Two storylines out of last week’s midterms were the election of the first openly bisexual member of the U.S. Senate and the passage of a law that would continue to protect transgender rights in Massachusetts—both big victories for members of the LGBTQ community.
However, the fact that these victories are exceptional—that they’re storylines at all—illustrates how far the United States still has to go. In the meantime, people across the LGBTQ spectrum continue to face unique challenges in their workplaces, in the bathrooms, in schools, and throughout their lives.
That’s where Northeastern’s Reach(OUT) LGBTQA+ Career Conference comes in. The annual event, to be held Friday and Saturday, focuses on the specific perspectives and concerns of lesbian, gay, bisexual, transgender, queer, gender non-conforming, non-binary, intersex, and asexual students who are on the verge of entering the workforce.
“I’m so excited Northeastern has something like this,” said Bren Cole, who graduated from Northeastern in 2008 and has returned to speak at the conference year after year. “It’s exactly the sort of thing that I would’ve loved so much when I was there.”
Cole said that she was “often one of very few women and one of the only visibly queer people at work” when she began her career as a technology journalist 10 years ago.
She said that she considers herself fortunate to have since found a job where she works alongside other LGBTQ people. And as a person who dresses in a way that doesn’t conform to traditional gender norms, she often fields questions from students at the conference who are concerned about how to present themselves professionally while still being true to themselves.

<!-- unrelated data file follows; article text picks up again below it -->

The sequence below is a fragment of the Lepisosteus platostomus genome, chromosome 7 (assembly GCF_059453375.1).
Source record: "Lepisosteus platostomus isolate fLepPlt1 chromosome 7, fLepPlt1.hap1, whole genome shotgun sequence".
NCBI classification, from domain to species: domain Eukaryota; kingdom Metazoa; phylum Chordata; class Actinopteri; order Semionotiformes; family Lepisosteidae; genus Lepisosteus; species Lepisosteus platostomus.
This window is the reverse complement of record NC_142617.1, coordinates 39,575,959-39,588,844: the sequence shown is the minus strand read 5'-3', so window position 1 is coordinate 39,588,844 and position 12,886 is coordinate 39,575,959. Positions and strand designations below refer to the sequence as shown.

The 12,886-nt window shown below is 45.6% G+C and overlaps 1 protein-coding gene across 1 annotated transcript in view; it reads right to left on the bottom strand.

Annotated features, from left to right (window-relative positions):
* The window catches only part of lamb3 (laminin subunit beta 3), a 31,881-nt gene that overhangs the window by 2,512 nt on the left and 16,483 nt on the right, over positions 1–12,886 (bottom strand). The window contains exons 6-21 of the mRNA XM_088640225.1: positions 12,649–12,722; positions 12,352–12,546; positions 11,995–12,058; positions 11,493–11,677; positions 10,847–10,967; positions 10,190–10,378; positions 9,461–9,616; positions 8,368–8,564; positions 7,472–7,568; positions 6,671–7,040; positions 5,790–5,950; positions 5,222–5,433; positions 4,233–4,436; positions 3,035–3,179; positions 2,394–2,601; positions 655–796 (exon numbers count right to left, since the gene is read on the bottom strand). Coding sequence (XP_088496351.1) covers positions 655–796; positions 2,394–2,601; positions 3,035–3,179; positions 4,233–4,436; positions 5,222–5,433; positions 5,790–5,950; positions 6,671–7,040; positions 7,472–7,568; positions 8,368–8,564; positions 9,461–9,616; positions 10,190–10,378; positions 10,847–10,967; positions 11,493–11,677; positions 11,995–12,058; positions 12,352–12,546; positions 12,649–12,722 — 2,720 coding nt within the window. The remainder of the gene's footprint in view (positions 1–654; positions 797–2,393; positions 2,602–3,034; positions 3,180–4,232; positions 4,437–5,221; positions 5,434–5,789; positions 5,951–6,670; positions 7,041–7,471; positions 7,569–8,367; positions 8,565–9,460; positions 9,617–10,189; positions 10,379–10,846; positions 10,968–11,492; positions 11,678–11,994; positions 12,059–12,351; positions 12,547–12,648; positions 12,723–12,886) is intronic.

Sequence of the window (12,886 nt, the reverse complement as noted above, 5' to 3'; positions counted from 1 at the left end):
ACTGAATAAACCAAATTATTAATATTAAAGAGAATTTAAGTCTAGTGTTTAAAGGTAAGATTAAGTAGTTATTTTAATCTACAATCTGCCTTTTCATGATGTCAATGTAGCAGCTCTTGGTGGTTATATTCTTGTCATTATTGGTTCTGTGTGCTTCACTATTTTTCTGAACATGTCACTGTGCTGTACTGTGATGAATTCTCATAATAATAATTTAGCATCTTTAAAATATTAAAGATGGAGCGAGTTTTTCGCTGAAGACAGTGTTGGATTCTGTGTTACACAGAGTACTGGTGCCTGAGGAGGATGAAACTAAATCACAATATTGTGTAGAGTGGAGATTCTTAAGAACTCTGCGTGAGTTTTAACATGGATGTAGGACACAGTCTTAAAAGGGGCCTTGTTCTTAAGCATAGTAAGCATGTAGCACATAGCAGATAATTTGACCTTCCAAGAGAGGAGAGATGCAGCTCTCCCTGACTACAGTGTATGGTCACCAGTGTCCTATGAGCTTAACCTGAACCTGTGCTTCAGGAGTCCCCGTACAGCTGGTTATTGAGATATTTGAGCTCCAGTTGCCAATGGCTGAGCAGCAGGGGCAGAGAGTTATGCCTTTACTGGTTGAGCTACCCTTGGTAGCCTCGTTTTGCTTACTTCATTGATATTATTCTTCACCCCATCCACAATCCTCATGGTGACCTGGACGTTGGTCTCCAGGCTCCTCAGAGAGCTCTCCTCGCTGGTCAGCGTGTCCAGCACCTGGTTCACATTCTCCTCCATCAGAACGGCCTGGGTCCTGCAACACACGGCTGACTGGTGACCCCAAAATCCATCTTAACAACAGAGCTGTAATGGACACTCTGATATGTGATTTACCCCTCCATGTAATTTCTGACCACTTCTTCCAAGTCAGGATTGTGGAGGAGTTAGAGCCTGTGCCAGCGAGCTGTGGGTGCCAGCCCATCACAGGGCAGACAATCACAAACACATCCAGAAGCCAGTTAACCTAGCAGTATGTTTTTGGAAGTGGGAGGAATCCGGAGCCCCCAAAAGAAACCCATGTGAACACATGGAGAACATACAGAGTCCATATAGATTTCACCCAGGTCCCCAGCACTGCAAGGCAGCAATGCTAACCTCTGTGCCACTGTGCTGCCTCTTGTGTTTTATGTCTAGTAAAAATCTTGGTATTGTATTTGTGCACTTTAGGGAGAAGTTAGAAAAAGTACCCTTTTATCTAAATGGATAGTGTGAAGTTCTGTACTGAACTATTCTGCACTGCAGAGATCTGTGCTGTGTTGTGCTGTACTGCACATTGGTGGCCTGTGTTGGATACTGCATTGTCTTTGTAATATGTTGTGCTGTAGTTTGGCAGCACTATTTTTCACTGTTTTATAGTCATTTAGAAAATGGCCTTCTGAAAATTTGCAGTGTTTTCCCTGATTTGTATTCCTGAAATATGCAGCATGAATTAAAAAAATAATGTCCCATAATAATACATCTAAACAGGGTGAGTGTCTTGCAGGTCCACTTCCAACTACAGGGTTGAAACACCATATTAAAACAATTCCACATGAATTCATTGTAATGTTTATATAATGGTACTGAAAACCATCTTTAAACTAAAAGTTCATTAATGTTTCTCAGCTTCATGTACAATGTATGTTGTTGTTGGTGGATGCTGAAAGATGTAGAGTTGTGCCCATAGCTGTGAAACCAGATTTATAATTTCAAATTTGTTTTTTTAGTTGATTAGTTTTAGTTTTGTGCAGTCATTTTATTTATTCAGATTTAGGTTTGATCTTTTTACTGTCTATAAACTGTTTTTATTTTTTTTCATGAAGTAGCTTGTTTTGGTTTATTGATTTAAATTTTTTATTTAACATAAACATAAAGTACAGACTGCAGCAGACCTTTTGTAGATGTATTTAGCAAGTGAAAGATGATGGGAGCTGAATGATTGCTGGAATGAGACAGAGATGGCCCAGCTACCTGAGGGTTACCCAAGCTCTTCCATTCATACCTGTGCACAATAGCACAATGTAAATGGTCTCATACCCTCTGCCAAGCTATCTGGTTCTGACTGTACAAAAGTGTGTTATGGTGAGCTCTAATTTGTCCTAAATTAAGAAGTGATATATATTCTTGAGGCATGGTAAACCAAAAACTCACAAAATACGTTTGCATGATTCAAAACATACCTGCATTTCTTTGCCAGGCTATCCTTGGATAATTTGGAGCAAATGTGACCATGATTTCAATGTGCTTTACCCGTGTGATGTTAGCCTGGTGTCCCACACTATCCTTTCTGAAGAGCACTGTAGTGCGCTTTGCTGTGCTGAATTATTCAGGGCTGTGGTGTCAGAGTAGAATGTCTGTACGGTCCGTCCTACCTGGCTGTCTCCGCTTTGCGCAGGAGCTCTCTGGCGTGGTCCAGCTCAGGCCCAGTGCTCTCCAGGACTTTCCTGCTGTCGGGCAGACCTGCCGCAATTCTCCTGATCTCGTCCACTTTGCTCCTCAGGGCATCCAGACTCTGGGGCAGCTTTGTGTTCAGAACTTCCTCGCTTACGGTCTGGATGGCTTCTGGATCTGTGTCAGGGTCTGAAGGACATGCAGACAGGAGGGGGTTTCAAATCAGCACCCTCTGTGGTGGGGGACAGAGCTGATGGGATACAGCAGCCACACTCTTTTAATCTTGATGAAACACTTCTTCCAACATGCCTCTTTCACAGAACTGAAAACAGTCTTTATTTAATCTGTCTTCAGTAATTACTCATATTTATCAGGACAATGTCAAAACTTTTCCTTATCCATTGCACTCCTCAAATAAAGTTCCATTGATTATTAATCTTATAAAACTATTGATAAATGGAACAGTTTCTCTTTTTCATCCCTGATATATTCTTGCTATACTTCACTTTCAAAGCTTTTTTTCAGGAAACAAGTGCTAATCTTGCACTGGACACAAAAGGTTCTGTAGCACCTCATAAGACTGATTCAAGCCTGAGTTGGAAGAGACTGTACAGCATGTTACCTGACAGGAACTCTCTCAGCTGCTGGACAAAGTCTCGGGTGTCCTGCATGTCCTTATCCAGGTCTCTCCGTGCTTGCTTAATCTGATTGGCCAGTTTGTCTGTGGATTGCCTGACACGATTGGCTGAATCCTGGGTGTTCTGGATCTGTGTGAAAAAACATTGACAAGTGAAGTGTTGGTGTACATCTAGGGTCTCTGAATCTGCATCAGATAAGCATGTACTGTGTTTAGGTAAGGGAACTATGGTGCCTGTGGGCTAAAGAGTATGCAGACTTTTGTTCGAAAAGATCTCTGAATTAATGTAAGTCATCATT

“The first job interview I went to, I wore a woman’s suit,” Cole said. “I regretted having to do that, but I didn’t know what else to do. I think I could’ve really benefited from hearing and seeing older queer people who are professionals, who are being themselves and thriving.”
The speakers at the Reach(OUT) conference provide an example of how the lives of students might look in the future, said Jamie Bergeron, another panelist this year and the former assistant director of Northeastern’s Office of Institutional Diversity and Inclusion.
“For so many of us, we were the first people in our workplace to be out about who we are,” she said, adding that this wasn’t the case for her at Northeastern but had been in previous jobs. “The Reach(OUT) conference is as much about career advice as it is about just seeing ourselves in the next phase of our lives in general.”
This was true for Sydney Mokel, who helped to organize the conference with the LGBTQA Resource Center and will be attending the event for the third consecutive year.
“As a college student, I don’t feel like I’m a ‘real adult,’” Mokel said, laughing. The international affairs major is close, though, set to graduate in May 2019.
“It’s so great to see and talk to real, queer adults. Even just to share stories, to be able to relate, or to ask specific questions that maybe a typical career advisor can’t answer,” she added. “Everyone there is just wondering if they’re doing the right thing, we’re wondering about our futures and what they’ll look like.”
One of the recurring sessions at the conference focuses on teaching students to assess employee benefit packages. “Will [they] cover same-sex partners? Do they cover medical costs related to transitioning?” Mokel said.
In other words, things that might not occur to employers to specifically address without prompting, but that are nonetheless important. Things that other lesbian, gay, bisexual, transgender, queer, gender non-conforming, non-binary, intersex, and asexual people before them have encountered.
Registration is required to attend the Reach(OUT) LGBTQA+ Career Conference.
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